Annex A = Some Publicly Known Deaths of Detainees in U.S. Custody in Afghanistan and Iraq

Annex A: Some Publicly Known Deaths of Detainees in U.S. Custody in
Afghanistan and Iraq


Some Publicly Known Deaths of
Detainees in U.S. Custody in
Afghanistan and Iraq
Annex A: Some Publicly Known Deaths of Detainees in U.S. Custody in
Afghanistan and Iraq
No. Name Location
and Date
Cause of
Circumstances Surrounding Death
1. Mohammed
Near Lwara,
Aug. 28, 2002
Death by Blunt
Force Injuries
Army Criminal Investigation Division found
probable cause to believe that the commander and
three other members of Operational Detachment-
Alpha 343, 3rd Special Forces Group, had
committed the offenses of murder and conspiracy
when they lured Mohamed Sayari, an Afghan
civilian, into a roadblock, detained him, and killed
him. Investigation further found probable cause to
believe that a fifth Special Forces soldier had been
an accessory after the fact and that the team's
commander had instructed a soldier to destroy
incriminating photographs of Sayari’s body. No
court-martial or Article 32 hearing was convened.
One soldier was given a written reprimand. None of
the others received any punishment at all.2
2. Name
Nov. 2002
Death by
The CIA was reportedly involved in the killing of a
detainee in Afghanistan. A CIA case officer at the
“Salt Pit,” a secret U.S.-run prison just north of
Kabul, ordered guards to “strip naked an
uncooperative young Afghan detainee, chain him to
the concrete floor and leave him there overnight
without blankets,” the Washington Post reported
after interviewing four government officials familiar
with the case. According to the article, Afghan
guards “paid by the CIA and working under CIA
supervision” dragged the prisoner around the
concrete floor of the facility, “bruising and scraping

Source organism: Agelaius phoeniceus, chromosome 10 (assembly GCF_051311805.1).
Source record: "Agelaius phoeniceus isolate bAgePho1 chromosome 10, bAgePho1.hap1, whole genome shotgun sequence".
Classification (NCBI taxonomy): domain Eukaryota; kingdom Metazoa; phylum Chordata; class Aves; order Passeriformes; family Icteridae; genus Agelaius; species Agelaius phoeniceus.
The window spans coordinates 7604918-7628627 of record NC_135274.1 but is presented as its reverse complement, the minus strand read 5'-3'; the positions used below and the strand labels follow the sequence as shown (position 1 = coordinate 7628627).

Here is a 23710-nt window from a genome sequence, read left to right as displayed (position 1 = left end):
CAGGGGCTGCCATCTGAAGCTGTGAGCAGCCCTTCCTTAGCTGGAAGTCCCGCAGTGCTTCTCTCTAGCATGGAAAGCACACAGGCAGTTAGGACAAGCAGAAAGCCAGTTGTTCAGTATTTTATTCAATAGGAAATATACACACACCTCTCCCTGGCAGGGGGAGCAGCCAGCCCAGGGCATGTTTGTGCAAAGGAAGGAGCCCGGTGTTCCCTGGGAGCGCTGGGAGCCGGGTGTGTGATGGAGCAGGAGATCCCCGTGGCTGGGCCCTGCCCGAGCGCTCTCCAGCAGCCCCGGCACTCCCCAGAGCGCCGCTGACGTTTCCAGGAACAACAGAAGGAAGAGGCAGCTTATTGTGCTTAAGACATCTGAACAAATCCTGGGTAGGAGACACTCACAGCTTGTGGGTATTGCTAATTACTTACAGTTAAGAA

his skin,” before placing him in a cell for the night
without clothes. An autopsy by a medic listed
“hypothermia” as the cause of death, and the man
was buried in an “unmarked, unacknowledged
cemetery.” A U.S. government official interviewed
told the Post: “He just disappeared from the face of
the earth.”3
1 Most of the government autopsies and death reports received pursuant to a Freedom of Information Act
request redact the names of the deceased. We have been able to ascertain the names of the deceased by
matching the dates, places, and circumstances of each death with deaths that have been widely reported in
the media.
2 Records related to investigation, available at;;;;;
see also R. Jeffrey Smith, Army Reprimand Reported in Slaying: Officers Allegedly Killed Afghan in ‘02,
WASH. POST, Dec. 14, 2004.
3 Dana Priest, CIA Avoids Scrutiny of Detainee Treatment, WASH. POST, Mar. 3, 2005.
No. Name Location
and Date
Cause of
Circumstances Surrounding Death
and Dilawar
Dec. 4 and 10,
Death by Blunt
Force Injuries
Two Afghan detainees, Mullah Habibullah and
Dilawar, died at the Bagram detention facility in
Afghanistan while in the custody of the U.S.
military. During interrogation by members of the
U.S. Army’s 519th Military Intelligence Battalion,
the detainees were shackled to the ceiling with their
hands suspended over their shoulders for prolonged
periods. Both had suffered blunt force trauma to the
legs, and investigators determined that multiple
soldiers had beaten them. Military pathologists
determined within days of the deaths that the cause
was homicide. The autopsy for Dilawar notes death
was due to blunt force injuries to lower extremities